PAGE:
The Global Fund to Fight AIDS, Tuberculosis and Malaria is less than two years old. But in that time it’s received government pledges and private contributions totaling four-point-seven billion dollars.
The fund is an independent, public/private partnership aimed at sharing resources and expertise to fight the three diseases. Yet, despite the amount of money that’s been pledged, sustained income for the global fund has never been easy.
Richard Feachem is executive director. From Geneva, he spoke to English to Africa reporter Joe De Capua about the fund’s financial status.
He says, “Up to the end of 2003, we will have received $2 billion in actual cash. And that’s enabled us to make a very fast start. And we are committed already to support 225 programs in 121 countries with that money that has already been paid to us.”
Professor Feachem says looking ahead to 2004, 2005, “we’ve got major financial needs, which are not yet fully met by any means. We have firm commitments of about $1billion for 2004, but we need a good deal more than that to maintain the momentum and to support the many high quality proposals that we’re receiving from all around the world.”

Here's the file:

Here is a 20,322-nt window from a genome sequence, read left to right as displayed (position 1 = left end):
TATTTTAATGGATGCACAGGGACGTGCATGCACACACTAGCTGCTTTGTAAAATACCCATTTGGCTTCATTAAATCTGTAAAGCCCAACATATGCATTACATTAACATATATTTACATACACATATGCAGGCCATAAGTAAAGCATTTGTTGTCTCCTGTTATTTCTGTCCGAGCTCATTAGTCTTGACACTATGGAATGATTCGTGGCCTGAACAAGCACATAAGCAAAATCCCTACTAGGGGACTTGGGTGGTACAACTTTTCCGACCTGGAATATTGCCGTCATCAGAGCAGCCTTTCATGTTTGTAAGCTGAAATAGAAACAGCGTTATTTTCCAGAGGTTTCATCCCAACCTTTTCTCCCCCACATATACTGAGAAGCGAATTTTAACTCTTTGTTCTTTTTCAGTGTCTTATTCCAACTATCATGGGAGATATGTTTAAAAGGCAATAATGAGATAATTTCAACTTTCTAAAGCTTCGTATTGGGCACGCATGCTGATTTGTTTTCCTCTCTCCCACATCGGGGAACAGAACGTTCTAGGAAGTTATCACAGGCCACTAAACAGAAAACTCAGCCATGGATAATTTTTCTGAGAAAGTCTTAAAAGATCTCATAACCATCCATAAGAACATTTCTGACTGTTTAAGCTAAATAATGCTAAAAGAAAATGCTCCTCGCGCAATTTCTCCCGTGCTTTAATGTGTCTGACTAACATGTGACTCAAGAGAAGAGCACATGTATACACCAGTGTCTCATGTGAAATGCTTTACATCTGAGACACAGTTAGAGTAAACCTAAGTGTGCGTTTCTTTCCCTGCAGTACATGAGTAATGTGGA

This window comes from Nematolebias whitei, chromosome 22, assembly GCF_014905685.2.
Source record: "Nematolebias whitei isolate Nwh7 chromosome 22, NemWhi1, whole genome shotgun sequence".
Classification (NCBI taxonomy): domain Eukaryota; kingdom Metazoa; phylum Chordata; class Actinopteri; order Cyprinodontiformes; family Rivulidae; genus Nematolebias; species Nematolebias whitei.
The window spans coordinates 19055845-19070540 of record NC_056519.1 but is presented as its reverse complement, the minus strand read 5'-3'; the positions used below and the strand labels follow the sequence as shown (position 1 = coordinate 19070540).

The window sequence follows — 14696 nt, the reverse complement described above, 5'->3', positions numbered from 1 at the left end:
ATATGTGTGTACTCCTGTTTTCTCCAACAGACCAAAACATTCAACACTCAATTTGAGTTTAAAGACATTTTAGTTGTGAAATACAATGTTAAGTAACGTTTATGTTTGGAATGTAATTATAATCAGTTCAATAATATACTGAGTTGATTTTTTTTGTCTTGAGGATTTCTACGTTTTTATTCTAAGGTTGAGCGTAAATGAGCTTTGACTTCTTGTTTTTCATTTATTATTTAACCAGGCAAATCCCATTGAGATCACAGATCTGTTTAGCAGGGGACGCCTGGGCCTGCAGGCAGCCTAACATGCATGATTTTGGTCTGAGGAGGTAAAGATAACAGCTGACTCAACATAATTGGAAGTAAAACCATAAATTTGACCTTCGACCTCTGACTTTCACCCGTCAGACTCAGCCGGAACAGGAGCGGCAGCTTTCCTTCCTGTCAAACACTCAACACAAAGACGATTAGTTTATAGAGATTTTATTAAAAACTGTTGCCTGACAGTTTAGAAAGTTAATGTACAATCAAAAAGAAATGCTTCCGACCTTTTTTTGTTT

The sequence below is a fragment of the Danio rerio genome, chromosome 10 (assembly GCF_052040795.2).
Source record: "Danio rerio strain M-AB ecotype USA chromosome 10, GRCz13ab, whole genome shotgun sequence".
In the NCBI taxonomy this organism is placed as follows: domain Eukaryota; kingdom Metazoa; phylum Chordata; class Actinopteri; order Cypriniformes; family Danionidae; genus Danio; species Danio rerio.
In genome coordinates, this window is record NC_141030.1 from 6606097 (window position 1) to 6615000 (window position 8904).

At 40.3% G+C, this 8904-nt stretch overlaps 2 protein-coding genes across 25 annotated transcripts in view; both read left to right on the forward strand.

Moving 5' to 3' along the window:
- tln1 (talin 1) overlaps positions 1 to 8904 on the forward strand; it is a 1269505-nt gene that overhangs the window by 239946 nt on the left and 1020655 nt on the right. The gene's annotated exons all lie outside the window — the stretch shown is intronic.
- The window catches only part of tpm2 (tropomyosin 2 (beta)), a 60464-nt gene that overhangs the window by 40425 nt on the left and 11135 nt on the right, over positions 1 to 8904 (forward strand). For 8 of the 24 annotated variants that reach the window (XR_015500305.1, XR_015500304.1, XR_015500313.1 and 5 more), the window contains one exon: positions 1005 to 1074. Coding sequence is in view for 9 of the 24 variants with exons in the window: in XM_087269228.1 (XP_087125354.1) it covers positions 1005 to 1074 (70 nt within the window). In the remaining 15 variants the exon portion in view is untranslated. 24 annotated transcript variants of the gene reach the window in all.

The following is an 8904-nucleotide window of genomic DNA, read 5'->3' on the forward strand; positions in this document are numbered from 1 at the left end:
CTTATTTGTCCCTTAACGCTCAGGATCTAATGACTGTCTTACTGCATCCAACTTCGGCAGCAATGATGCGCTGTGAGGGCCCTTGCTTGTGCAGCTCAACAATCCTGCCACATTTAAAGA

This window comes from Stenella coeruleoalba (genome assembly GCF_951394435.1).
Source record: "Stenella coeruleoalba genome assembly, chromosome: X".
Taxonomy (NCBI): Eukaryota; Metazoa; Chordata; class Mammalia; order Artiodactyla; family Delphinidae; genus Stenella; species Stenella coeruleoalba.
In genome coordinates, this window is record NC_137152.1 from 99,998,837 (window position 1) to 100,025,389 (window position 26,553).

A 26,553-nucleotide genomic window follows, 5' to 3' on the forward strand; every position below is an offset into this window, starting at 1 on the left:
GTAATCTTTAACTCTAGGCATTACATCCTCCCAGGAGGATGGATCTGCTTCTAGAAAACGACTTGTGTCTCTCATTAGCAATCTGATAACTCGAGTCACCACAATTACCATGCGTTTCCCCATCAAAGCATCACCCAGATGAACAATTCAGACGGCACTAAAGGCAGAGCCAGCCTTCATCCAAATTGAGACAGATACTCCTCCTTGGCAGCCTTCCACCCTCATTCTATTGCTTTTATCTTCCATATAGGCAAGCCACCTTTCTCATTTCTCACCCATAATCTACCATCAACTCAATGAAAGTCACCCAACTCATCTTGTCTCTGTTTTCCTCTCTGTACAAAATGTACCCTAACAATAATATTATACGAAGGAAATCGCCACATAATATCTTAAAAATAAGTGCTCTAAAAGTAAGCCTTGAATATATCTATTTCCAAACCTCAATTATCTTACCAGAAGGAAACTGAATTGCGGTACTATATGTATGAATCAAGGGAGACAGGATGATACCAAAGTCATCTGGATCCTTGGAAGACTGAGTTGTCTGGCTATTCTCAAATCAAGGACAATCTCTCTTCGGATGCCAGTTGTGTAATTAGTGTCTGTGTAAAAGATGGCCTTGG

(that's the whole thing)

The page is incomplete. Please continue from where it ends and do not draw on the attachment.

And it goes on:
Professor Feachem also addressed concerns that the global fund might not keep pace with its usual two rounds of grants per year. He says, “There was very good news from the board meeting in Thailand, which was two weeks ago. The board (of directors) decided to fully fund round three, which is the round we’re currently processing, and to launch round four on the fastest possible time track. That means round four will be completed by the middle of next year and it does leave open the possibility of having round five in 2004 also.”
The fund’s executive director says he makes regular trips to Washington, DC to meet with Bush administration officials and members of congress. Health and Human Services Secretary Tommy Thompson is actually chairman of the fund’s board and is described as a strong supporter. Mr. Feachem says, “These meetings are incredibly useful because there is a huge level of interest in Washington, in the administration, in congress, in the ngo community.”
He says despite funding concerns, he still believes there is a strong commitment by donors to support the Global Fund, and that they realize the fund can achieve results that other programs cannot.